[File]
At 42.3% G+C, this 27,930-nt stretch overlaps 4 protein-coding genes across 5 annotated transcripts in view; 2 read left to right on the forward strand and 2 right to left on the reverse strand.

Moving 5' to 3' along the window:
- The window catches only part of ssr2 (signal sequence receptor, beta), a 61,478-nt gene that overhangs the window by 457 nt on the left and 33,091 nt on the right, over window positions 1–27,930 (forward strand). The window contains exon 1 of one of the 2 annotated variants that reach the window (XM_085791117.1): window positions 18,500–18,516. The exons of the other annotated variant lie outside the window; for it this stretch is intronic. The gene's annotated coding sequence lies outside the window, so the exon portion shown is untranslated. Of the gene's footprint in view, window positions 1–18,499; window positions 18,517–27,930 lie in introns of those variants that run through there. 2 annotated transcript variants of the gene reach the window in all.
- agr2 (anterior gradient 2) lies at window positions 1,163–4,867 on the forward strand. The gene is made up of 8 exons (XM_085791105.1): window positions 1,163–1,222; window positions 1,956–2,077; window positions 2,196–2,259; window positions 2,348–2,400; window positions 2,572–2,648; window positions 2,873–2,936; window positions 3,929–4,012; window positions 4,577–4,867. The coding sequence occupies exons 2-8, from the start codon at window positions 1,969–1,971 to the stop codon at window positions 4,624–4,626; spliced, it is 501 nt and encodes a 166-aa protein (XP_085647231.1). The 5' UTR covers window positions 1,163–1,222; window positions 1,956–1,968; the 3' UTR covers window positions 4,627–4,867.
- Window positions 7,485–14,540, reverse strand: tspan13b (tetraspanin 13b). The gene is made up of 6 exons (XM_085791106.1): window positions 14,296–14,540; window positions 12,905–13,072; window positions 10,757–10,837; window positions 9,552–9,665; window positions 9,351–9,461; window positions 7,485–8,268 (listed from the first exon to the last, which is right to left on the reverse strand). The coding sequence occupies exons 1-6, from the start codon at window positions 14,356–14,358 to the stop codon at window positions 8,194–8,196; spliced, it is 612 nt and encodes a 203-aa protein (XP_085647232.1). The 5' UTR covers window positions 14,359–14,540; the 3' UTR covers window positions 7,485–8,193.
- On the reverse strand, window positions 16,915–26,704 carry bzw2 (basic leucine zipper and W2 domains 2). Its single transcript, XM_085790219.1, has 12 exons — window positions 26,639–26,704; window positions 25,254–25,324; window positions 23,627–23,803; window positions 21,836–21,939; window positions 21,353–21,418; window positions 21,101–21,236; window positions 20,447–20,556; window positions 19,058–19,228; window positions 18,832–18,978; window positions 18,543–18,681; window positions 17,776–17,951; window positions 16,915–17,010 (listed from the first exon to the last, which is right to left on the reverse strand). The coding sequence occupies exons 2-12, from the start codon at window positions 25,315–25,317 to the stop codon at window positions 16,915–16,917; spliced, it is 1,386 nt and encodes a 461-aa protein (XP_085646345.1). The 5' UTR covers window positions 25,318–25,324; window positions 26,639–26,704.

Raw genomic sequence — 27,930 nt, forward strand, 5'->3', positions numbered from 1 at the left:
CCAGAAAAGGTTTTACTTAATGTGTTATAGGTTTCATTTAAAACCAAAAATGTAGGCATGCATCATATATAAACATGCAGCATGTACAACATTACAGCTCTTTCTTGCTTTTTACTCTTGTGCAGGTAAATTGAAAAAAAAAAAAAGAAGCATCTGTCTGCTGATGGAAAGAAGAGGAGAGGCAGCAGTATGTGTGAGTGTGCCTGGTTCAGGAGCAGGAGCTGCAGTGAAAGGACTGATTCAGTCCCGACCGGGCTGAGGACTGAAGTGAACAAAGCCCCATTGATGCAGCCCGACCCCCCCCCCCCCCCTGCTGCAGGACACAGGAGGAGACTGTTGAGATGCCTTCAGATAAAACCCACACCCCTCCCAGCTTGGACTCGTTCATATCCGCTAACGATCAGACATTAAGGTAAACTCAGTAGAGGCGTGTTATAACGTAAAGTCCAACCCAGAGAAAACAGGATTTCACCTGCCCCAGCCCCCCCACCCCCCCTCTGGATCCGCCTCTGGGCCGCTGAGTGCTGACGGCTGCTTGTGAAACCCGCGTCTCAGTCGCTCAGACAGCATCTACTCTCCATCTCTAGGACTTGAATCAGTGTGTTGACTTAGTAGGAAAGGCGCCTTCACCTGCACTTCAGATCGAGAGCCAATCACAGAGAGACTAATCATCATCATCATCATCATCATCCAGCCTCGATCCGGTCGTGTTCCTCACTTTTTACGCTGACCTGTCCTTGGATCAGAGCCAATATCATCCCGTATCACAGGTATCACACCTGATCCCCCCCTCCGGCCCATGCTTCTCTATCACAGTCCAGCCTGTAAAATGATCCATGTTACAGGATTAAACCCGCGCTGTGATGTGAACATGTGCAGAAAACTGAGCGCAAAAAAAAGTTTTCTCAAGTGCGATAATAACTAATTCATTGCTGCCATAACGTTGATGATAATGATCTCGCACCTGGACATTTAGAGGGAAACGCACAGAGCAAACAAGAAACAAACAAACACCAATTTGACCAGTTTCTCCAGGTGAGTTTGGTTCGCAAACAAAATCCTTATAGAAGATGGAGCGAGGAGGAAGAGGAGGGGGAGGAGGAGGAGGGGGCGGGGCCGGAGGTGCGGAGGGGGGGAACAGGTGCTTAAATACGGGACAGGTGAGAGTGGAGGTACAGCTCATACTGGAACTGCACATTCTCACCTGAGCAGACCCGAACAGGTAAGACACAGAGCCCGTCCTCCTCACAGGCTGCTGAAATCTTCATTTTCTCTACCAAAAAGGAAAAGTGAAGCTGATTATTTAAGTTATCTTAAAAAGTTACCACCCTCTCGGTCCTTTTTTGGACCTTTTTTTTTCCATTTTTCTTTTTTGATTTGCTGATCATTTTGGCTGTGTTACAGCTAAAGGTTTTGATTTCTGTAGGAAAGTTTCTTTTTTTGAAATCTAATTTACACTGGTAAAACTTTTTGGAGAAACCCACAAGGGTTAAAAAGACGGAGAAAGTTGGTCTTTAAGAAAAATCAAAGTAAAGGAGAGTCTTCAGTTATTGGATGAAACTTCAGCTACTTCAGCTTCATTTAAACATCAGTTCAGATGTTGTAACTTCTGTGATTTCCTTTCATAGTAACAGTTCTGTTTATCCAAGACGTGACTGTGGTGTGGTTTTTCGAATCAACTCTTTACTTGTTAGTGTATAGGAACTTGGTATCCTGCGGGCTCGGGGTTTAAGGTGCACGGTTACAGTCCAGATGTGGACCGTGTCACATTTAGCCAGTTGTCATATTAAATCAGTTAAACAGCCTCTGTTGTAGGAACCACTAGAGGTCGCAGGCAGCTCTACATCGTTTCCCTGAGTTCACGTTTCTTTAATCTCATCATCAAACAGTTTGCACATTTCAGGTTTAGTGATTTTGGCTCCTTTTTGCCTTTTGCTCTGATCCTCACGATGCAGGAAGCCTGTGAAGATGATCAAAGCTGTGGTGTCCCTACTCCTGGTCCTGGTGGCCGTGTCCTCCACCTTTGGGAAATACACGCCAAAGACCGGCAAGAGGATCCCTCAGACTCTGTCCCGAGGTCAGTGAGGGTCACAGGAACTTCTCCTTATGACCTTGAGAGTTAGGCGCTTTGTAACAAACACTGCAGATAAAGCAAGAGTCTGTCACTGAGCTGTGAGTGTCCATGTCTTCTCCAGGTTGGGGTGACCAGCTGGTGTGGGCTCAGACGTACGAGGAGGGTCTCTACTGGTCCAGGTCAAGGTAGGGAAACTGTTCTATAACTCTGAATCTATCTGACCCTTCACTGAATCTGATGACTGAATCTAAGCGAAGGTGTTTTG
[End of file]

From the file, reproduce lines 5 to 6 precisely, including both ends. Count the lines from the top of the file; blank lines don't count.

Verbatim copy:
- Window positions 7,485–14,540, reverse strand: tspan13b (tetraspanin 13b). The gene is made up of 6 exons (XM_085791106.1): window positions 14,296–14,540; window positions 12,905–13,072; window positions 10,757–10,837; window positions 9,552–9,665; window positions 9,351–9,461; window positions 7,485–8,268 (listed from the first exon to the last, which is right to left on the reverse strand). The coding sequence occupies exons 1-6, from the start codon at window positions 14,356–14,358 to the stop codon at window positions 8,194–8,196; spliced, it is 612 nt and encodes a 203-aa protein (XP_085647232.1). The 5' UTR covers window positions 14,359–14,540; the 3' UTR covers window positions 7,485–8,193.
- On the reverse strand, window positions 16,915–26,704 carry bzw2 (basic leucine zipper and W2 domains 2). Its single transcript, XM_085790219.1, has 12 exons — window positions 26,639–26,704; window positions 25,254–25,324; window positions 23,627–23,803; window positions 21,836–21,939; window positions 21,353–21,418; window positions 21,101–21,236; window positions 20,447–20,556; window positions 19,058–19,228; window positions 18,832–18,978; window positions 18,543–18,681; window positions 17,776–17,951; window positions 16,915–17,010 (listed from the first exon to the last, which is right to left on the reverse strand). The coding sequence occupies exons 2-12, from the start codon at window positions 25,315–25,317 to the stop codon at window positions 16,915–16,917; spliced, it is 1,386 nt and encodes a 461-aa protein (XP_085646345.1). The 5' UTR covers window positions 25,318–25,324; window positions 26,639–26,704.